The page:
A Look Back at 10+ Years of Funeral Website Design


An image of the first web page ever created 20 years ago.

Website design has come a longggg way since I first started in this business in 2001.

But unfortunately, the funeral profession has had a hard time keeping up, and it’s causing many funeral homes to lose business because of their website.

Let’s take my experience the other day, for example.  I was talking to a funeral home owner who said he hadn’t updated his website in a “few years.” So, I typed in his website address, and I almost fell out of my chair when I saw the date on his website. It read “Copyright 2001.”

The problem with having an outdated website (or, a website that looks like it was designed circa 1999) is that they don’t provide a credible web presence that inspires visitors to choose your funeral home. Instead, they inspire visitors to leave your website and choose a different funeral home.

To help you better understand the importance and value of good, up-to-date web design, join me for what I like to call the “blast from the past.”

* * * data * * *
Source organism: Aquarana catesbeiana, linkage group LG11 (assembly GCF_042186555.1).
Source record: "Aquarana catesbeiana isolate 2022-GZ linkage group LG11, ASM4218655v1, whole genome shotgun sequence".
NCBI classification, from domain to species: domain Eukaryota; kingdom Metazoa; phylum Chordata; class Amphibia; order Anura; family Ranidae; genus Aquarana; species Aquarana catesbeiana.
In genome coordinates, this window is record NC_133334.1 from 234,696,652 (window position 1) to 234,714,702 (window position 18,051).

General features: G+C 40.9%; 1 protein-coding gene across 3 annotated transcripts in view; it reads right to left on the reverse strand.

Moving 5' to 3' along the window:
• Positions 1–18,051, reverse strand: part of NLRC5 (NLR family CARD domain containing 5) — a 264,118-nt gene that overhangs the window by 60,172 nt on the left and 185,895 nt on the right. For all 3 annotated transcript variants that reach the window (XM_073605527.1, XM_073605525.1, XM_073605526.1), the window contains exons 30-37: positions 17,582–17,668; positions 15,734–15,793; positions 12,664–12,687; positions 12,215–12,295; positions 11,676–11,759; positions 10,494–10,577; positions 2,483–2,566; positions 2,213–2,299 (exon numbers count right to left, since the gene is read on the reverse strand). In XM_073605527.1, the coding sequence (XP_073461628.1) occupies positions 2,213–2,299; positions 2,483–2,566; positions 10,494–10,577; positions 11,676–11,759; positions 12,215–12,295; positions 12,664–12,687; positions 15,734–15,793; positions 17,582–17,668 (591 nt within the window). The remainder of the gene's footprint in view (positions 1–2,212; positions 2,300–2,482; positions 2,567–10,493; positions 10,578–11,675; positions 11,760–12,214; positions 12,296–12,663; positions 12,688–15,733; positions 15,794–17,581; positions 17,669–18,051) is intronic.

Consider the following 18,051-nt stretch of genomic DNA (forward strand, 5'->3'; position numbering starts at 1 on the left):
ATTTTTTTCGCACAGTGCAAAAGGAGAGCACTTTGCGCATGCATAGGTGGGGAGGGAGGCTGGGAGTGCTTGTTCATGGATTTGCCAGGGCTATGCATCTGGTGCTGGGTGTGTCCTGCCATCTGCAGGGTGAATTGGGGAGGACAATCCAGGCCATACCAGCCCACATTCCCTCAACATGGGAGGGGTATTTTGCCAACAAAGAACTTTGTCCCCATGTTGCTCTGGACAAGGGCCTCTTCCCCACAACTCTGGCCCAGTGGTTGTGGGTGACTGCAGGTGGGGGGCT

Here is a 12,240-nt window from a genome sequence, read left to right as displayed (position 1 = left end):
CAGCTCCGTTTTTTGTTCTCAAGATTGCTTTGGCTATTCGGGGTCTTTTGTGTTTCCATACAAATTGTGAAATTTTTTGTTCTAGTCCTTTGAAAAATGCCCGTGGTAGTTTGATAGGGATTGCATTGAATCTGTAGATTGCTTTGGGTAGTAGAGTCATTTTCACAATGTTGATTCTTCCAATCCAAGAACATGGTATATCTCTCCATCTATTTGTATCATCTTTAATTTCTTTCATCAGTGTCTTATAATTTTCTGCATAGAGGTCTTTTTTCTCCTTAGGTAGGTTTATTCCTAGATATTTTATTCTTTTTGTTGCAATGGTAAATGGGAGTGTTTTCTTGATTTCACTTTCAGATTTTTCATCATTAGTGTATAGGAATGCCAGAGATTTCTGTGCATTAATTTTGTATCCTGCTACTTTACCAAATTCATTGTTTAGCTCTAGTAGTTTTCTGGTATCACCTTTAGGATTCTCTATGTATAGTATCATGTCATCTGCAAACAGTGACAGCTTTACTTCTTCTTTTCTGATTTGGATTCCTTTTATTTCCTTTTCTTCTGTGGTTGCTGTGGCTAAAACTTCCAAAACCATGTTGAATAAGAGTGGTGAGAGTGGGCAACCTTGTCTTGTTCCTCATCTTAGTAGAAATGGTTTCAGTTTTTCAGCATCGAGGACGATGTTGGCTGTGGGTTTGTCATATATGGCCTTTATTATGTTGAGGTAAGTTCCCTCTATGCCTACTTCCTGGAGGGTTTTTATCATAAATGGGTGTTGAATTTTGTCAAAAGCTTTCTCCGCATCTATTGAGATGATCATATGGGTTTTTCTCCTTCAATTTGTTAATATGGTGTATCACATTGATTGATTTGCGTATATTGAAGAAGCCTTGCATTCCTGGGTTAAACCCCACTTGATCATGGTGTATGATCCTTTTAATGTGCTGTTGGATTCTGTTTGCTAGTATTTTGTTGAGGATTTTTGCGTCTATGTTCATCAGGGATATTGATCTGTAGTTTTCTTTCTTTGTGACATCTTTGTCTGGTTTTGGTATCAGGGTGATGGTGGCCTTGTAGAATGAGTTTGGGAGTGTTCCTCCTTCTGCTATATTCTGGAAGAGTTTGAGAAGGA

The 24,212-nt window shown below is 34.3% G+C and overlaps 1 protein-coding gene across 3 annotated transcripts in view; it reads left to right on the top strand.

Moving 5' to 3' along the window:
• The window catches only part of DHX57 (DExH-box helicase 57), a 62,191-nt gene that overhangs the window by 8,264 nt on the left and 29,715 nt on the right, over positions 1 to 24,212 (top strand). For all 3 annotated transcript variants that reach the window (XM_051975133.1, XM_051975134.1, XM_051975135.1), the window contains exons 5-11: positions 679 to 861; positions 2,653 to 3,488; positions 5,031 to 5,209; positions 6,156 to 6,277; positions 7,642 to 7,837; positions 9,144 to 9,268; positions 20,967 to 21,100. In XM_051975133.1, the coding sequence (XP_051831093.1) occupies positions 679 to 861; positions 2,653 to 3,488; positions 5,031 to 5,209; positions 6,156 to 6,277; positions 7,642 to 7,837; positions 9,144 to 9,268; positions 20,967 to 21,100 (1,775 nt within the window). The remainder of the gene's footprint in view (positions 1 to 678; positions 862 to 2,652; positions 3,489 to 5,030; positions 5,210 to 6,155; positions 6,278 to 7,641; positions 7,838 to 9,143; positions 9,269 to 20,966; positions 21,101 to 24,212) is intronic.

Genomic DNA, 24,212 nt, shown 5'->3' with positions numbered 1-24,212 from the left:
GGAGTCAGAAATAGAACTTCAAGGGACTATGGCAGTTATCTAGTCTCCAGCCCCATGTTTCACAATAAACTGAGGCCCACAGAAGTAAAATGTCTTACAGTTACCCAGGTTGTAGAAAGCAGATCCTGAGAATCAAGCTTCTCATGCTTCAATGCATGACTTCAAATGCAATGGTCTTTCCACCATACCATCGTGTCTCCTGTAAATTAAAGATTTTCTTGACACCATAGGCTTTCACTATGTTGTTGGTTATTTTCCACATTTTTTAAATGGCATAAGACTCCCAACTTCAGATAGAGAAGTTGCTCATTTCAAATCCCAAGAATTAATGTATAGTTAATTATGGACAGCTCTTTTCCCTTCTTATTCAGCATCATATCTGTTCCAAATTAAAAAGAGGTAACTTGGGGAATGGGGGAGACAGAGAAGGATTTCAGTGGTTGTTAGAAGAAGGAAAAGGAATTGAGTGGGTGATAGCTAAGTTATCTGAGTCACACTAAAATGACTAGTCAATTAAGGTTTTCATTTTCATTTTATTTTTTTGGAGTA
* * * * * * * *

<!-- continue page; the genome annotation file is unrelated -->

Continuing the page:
I’m going to walk you through the evolution of my personal favorite funeral home website: O’Connor Mortuary. We’ll start off in 1999 with their first website design, and work our way to the present, dispelling the many web trends and designs that haven’t made it through to today (and why).

While we travel through time, see how your funeral home compares, and if you’re guilty of having any of these outdated elements on your own website.

Ready for our blast to the past? Okay, here we go:



It may seem dated now, but back in 1999, this type of static website was very common – and actually pretty innovative. O’Connor Mortuary was ahead of the game, providing location and map information long before local search became important, and their virtual tour is very attractive. However, on the down side, in order to see the virtual tour, users needed to install a special plugin. Today that would probably be a simple image gallery that’s accessible to everyone and much more user-friendly.

Insights from the future:

One big thing we noticed about this website is the fact that it doesn’t contain any online obituaries. This shows a huge difference in the way communities used to be notified about a death, since most people read obituaries in the newspaper (along with many other things). Nowadays, newspapers hardly exist and most people turn to the Internet to research practically everything, making your website and its content more important than ever.